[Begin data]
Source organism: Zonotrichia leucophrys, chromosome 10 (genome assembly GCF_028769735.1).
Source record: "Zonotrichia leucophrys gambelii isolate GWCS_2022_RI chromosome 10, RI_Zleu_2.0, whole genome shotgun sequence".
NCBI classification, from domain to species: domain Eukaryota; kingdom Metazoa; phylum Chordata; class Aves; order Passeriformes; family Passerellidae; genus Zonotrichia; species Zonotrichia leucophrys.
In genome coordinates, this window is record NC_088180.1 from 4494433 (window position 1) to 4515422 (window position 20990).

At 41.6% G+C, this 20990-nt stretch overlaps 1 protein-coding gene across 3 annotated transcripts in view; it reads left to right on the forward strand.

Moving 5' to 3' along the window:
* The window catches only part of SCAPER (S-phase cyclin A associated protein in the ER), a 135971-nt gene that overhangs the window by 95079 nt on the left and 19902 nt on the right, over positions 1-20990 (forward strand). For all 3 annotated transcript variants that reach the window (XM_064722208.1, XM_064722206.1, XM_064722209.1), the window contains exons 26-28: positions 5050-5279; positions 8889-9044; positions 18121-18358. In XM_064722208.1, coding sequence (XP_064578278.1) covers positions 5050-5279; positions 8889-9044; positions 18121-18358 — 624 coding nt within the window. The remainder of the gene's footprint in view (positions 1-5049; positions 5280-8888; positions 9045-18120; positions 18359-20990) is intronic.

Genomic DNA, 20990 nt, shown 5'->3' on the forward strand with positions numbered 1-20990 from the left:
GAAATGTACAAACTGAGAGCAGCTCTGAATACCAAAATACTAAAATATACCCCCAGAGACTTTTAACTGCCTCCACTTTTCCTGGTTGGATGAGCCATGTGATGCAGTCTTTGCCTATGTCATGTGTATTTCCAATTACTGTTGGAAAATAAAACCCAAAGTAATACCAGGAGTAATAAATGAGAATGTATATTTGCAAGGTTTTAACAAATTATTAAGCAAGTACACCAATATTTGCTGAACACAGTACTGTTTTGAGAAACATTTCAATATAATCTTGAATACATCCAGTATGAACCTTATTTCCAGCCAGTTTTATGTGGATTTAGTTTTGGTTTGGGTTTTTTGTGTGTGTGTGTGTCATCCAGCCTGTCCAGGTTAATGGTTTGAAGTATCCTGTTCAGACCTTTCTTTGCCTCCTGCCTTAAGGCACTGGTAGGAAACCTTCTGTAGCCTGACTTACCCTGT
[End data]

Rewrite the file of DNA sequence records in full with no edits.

Source organism: Zonotrichia leucophrys, chromosome 10 (genome assembly GCF_028769735.1).
Source record: "Zonotrichia leucophrys gambelii isolate GWCS_2022_RI chromosome 10, RI_Zleu_2.0, whole genome shotgun sequence".
NCBI classification, from domain to species: domain Eukaryota; kingdom Metazoa; phylum Chordata; class Aves; order Passeriformes; family Passerellidae; genus Zonotrichia; species Zonotrichia leucophrys.
In genome coordinates, this window is record NC_088180.1 from 4494433 (window position 1) to 4515422 (window position 20990).

At 41.6% G+C, this 20990-nt stretch overlaps 1 protein-coding gene across 3 annotated transcripts in view; it reads left to right on the forward strand.

Moving 5' to 3' along the window:
* The window catches only part of SCAPER (S-phase cyclin A associated protein in the ER), a 135971-nt gene that overhangs the window by 95079 nt on the left and 19902 nt on the right, over positions 1-20990 (forward strand). For all 3 annotated transcript variants that reach the window (XM_064722208.1, XM_064722206.1, XM_064722209.1), the window contains exons 26-28: positions 5050-5279; positions 8889-9044; positions 18121-18358. In XM_064722208.1, coding sequence (XP_064578278.1) covers positions 5050-5279; positions 8889-9044; positions 18121-18358 — 624 coding nt within the window. The remainder of the gene's footprint in view (positions 1-5049; positions 5280-8888; positions 9045-18120; positions 18359-20990) is intronic.

Genomic DNA, 20990 nt, shown 5'->3' on the forward strand with positions numbered 1-20990 from the left:
GAAATGTACAAACTGAGAGCAGCTCTGAATACCAAAATACTAAAATATACCCCCAGAGACTTTTAACTGCCTCCACTTTTCCTGGTTGGATGAGCCATGTGATGCAGTCTTTGCCTATGTCATGTGTATTTCCAATTACTGTTGGAAAATAAAACCCAAAGTAATACCAGGAGTAATAAATGAGAATGTATATTTGCAAGGTTTTAACAAATTATTAAGCAAGTACACCAATATTTGCTGAACACAGTACTGTTTTGAGAAACATTTCAATATAATCTTGAATACATCCAGTATGAACCTTATTTCCAGCCAGTTTTATGTGGATTTAGTTTTGGTTTGGGTTTTTTGTGTGTGTGTGTGTCATCCAGCCTGTCCAGGTTAATGGTTTGAAGTATCCTGTTCAGACCTTTCTTTGCCTCCTGCCTTAAGGCACTGGTAGGAAACCTTCTGTAGCCTGACTTACCCTGT